Key: High dollar good

Last updated 09:15 26/02/2013
John Key
GRAHAME COX
JOHN KEY: "For a lot of New Zealand consumers, their life's actually a lot better because of the strong dollar."

Relevant offers

Industries

Wellington runway extension 'wasteful from a national perspective': airlines BusinessNZ boss Kirk Hope talks surf, soccer and summer escapes Hamilton retailer Forlong's could raise city's vacancy rate Ceres Organics and Northland health board get top marks for green buildings CFO Summit: Better Drinks Company CEO leading since he was six CFO Summit: Sustainability should work into businesses' core values Unions investigate as poultry workers' infection rates spike Britain's The Independent newspaper to cease print editions On-street parking riskier proposition if electric vehicles take-off Uncertainty surrounds Southland's Prime Range Meats as workers are sent home

Prime Minister John Key says the high Kiwi dollar improves the lives of many New Zealanders, despite it being cited as a reason behind job cuts.

The high value of the currency, even dubbed by a market analyst in the US as "the new gold", was "not a one-way street", Key told TV3's Firstline this morning.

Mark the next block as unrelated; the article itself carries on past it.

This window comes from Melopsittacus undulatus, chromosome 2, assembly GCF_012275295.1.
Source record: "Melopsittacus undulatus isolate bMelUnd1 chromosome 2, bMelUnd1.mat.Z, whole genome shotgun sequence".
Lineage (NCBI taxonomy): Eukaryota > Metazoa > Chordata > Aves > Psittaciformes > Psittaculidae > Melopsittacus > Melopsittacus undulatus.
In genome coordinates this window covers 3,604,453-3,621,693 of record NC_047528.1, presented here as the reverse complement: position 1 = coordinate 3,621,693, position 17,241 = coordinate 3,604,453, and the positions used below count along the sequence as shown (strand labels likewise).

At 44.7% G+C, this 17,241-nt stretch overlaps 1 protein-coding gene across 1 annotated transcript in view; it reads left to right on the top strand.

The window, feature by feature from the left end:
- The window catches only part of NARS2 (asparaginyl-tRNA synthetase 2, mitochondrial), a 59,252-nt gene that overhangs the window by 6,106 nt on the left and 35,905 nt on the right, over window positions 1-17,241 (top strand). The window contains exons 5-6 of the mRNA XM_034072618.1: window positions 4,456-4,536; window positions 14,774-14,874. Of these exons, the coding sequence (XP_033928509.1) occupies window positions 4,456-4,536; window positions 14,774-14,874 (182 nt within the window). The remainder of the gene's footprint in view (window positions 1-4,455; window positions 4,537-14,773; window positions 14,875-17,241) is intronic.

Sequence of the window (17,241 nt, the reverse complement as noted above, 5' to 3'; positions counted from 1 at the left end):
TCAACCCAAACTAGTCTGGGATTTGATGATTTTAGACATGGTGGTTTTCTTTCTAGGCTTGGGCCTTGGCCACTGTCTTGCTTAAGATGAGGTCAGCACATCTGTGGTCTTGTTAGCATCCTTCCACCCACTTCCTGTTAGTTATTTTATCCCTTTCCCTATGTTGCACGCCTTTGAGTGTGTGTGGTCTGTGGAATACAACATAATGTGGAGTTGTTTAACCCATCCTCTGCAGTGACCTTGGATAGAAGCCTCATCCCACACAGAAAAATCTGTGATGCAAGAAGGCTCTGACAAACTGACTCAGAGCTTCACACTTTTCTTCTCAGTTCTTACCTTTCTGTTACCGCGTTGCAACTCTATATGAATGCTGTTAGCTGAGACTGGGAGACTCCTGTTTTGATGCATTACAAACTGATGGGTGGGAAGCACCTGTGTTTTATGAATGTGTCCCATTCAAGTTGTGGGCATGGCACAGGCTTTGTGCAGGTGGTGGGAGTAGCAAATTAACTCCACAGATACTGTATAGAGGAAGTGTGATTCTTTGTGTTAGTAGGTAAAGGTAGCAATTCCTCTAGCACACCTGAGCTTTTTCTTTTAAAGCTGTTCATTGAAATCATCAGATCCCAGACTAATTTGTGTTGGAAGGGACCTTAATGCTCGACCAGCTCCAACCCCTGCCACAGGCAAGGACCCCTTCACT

"For a lot of New Zealand consumers, their life's actually a lot better because of the strong dollar.

"You can either buy things at imported inflation, petrol's cheaper. It's not a one way street. Even for a lot of manufacturers, it's a big help."

He told Firstline the dollar becoming more popular with international currency investors was a signal the economy was doing well.

Brian Kelly of Shelter Harbor Capital told CNBC he was eyeing the kiwi because he expected it to stay strong.

 "New Zealand can't do anything about devaluing their currency," he told CNBC.

"It's a small enough market where you can get a lot of people running towards the door if there is a currency-denting stimulus move."

Key's comments on the dollar follow a raft of companies announcing job cuts or potential redundancies this year.

Almost 200 jobs would go at Summit Wool Spinners in Oamaru and about half the 400-strong workforce at Mainzeal faced redundancy after the construction firm was put into receivership.

Power company Contact Energy also announced it was to shed 100 of its 1100 staff.

Manufacturing companies told an Opposition-initiated inquiry the high New Zealand dollar was curbing investment and harming profits.

Ad Feedback

- Stuff

Special offers

Featured Promotions

Sponsored Content